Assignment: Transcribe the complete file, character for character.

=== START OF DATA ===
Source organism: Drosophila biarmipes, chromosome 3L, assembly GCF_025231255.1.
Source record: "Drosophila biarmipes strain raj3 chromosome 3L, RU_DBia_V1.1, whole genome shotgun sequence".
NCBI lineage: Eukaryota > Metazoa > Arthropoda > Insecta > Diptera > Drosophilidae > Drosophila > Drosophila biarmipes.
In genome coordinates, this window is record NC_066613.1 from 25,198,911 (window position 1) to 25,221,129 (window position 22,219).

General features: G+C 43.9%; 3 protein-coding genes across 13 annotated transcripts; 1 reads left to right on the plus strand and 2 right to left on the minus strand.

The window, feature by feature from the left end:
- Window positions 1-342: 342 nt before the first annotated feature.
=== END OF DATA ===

Source organism: Drosophila biarmipes, chromosome 3L, assembly GCF_025231255.1.
Source record: "Drosophila biarmipes strain raj3 chromosome 3L, RU_DBia_V1.1, whole genome shotgun sequence".
NCBI lineage: Eukaryota > Metazoa > Arthropoda > Insecta > Diptera > Drosophilidae > Drosophila > Drosophila biarmipes.
In genome coordinates, this window is record NC_066613.1 from 25,198,911 (window position 1) to 25,221,129 (window position 22,219).

General features: G+C 43.9%; 3 protein-coding genes across 13 annotated transcripts; 1 reads left to right on the plus strand and 2 right to left on the minus strand.

The window, feature by feature from the left end:
- Window positions 1-342: 342 nt before the first annotated feature.